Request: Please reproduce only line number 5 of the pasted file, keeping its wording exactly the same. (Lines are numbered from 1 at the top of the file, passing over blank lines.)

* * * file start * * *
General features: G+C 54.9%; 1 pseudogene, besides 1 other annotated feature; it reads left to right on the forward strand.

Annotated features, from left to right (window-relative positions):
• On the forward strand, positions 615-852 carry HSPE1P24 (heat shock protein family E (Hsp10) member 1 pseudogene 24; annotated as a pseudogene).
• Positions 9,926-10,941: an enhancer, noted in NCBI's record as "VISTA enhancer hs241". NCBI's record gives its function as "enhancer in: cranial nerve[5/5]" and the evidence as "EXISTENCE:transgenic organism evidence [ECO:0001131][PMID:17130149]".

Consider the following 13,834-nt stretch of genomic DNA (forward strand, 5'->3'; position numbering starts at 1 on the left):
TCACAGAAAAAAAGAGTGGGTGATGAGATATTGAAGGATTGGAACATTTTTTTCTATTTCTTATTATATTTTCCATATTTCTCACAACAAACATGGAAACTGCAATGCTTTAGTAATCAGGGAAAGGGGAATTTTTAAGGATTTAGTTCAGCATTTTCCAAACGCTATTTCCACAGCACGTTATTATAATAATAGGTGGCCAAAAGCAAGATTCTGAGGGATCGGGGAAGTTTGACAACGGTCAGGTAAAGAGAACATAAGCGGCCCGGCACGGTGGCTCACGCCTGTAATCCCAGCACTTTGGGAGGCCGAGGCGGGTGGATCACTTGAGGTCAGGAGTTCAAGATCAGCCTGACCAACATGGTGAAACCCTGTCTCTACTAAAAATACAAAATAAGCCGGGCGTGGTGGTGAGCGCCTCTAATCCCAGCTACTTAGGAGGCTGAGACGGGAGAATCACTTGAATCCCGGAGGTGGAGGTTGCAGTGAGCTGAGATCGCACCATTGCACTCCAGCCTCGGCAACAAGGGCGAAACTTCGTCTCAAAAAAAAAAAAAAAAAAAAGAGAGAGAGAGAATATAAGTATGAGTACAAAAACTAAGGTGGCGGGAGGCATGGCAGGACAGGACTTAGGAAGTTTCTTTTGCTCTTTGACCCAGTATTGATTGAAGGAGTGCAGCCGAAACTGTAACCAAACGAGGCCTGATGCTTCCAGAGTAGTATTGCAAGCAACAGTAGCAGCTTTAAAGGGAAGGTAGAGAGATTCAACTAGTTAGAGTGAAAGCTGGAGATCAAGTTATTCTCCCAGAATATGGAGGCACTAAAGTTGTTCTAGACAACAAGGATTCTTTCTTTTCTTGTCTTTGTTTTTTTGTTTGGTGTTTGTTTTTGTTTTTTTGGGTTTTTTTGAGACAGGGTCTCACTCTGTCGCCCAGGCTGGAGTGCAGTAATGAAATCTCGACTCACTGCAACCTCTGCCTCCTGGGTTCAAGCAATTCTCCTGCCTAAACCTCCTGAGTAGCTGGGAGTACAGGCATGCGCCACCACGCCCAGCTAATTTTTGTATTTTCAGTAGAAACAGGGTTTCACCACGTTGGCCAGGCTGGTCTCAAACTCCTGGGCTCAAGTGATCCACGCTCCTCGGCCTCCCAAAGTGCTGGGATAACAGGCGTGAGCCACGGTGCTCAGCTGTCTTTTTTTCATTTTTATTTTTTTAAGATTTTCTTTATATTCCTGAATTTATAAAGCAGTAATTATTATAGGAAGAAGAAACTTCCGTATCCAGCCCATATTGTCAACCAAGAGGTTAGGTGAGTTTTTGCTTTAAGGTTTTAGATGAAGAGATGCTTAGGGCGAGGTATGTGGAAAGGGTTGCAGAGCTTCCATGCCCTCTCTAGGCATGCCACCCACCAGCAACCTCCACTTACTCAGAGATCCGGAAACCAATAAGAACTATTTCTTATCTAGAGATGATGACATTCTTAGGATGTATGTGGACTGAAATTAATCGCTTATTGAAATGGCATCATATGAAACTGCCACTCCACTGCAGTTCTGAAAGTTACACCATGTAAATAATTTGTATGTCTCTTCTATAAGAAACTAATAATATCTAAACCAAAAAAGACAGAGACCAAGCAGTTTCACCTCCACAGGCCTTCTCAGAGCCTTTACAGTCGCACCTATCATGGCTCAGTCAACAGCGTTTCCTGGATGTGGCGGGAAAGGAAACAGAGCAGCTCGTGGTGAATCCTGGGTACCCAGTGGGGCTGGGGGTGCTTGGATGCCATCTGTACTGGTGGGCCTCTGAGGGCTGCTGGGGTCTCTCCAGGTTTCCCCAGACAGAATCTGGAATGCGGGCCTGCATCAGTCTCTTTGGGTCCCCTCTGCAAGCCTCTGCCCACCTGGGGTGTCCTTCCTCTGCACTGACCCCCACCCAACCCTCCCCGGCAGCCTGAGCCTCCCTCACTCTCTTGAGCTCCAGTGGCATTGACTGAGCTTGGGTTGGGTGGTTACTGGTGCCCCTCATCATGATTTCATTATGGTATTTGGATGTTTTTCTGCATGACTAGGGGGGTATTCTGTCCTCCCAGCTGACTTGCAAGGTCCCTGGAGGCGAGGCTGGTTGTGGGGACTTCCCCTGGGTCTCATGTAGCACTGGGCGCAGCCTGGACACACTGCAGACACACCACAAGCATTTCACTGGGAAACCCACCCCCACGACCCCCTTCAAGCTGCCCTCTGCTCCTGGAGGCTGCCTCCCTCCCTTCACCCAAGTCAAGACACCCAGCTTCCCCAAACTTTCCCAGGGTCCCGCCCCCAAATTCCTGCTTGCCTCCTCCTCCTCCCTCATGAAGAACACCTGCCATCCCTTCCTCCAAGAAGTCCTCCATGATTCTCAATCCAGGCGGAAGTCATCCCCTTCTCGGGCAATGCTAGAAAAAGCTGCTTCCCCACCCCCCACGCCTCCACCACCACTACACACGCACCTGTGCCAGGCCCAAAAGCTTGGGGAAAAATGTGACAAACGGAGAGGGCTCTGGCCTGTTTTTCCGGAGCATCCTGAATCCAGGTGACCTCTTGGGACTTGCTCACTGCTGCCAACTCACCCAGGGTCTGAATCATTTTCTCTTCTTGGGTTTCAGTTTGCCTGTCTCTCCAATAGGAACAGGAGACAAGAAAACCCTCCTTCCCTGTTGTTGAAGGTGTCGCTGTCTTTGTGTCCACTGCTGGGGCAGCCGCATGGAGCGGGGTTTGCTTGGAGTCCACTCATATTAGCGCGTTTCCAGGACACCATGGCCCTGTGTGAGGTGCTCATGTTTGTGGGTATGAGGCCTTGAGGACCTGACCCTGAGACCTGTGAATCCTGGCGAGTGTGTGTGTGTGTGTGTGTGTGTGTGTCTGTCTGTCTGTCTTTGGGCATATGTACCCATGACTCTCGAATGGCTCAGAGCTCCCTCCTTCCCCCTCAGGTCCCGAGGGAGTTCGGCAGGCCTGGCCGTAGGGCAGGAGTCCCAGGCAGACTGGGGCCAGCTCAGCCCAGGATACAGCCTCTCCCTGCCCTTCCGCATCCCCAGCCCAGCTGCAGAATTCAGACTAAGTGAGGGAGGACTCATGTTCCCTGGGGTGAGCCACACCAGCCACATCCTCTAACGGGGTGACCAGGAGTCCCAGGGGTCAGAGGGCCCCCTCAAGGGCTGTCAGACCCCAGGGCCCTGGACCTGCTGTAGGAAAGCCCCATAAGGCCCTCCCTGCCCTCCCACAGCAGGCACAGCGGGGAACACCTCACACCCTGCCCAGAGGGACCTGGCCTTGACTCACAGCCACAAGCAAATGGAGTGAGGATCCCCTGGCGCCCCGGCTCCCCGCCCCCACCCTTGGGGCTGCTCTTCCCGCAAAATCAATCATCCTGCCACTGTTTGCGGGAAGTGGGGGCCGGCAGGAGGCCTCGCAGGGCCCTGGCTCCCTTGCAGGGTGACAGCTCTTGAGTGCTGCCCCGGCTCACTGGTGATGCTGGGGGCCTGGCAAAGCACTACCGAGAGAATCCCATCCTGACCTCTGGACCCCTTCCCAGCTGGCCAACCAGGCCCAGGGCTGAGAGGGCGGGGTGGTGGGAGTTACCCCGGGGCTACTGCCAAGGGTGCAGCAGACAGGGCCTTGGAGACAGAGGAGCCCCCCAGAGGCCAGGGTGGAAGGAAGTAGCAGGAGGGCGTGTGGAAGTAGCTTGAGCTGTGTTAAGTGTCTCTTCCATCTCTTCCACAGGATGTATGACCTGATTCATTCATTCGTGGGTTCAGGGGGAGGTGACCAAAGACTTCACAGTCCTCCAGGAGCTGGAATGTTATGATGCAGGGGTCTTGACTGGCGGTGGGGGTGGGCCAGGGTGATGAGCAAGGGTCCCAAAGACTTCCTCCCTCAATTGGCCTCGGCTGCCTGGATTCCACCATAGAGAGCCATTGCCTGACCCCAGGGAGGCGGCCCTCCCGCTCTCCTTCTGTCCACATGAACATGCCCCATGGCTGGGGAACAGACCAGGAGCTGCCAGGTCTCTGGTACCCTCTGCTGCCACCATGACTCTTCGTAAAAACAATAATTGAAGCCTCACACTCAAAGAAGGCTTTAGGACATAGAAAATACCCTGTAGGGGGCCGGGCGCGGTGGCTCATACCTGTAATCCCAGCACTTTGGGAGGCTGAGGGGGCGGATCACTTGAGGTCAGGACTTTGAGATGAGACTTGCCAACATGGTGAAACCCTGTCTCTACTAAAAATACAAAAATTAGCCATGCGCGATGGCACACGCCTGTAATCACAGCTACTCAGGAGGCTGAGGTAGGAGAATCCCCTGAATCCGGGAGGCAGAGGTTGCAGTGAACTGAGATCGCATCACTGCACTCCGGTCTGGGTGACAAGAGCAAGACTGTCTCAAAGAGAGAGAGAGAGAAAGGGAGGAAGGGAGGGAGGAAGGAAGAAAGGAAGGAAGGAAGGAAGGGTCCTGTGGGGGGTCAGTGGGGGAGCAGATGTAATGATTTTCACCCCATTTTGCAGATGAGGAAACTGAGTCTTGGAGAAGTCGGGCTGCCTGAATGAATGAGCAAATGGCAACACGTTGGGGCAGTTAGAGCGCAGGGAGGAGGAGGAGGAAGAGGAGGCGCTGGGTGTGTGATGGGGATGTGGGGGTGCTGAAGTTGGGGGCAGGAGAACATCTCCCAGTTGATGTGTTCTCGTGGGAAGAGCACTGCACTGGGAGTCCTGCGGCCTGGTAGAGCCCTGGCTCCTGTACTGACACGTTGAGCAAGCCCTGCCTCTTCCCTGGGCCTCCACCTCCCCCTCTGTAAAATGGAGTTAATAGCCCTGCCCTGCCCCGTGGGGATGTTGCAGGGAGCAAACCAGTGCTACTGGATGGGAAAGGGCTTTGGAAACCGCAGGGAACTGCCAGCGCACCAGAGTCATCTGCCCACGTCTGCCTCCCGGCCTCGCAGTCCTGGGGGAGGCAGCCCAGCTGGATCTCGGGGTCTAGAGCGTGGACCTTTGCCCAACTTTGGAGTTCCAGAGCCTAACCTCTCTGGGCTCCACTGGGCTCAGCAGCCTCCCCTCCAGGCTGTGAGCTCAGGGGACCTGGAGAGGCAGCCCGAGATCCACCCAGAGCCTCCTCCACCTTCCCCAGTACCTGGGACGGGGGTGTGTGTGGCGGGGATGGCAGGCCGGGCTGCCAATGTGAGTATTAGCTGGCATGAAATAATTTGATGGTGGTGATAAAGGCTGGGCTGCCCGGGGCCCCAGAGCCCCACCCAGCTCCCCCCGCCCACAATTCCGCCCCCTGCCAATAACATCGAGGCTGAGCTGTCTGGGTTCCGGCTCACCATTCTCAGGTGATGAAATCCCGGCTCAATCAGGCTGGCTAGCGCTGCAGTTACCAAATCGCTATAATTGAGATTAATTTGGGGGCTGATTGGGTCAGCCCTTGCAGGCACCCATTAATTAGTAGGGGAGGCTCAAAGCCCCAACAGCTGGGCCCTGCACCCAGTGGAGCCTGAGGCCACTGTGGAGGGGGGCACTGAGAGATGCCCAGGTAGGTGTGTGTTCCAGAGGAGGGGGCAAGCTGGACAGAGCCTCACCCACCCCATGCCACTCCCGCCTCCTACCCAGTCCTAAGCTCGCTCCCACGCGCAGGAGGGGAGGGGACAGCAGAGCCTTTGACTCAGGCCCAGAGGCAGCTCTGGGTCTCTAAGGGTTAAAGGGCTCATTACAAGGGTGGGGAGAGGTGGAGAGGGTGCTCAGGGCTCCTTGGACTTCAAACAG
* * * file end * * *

Consider the following 13,834-nt stretch of genomic DNA (forward strand, 5'->3'; position numbering starts at 1 on the left):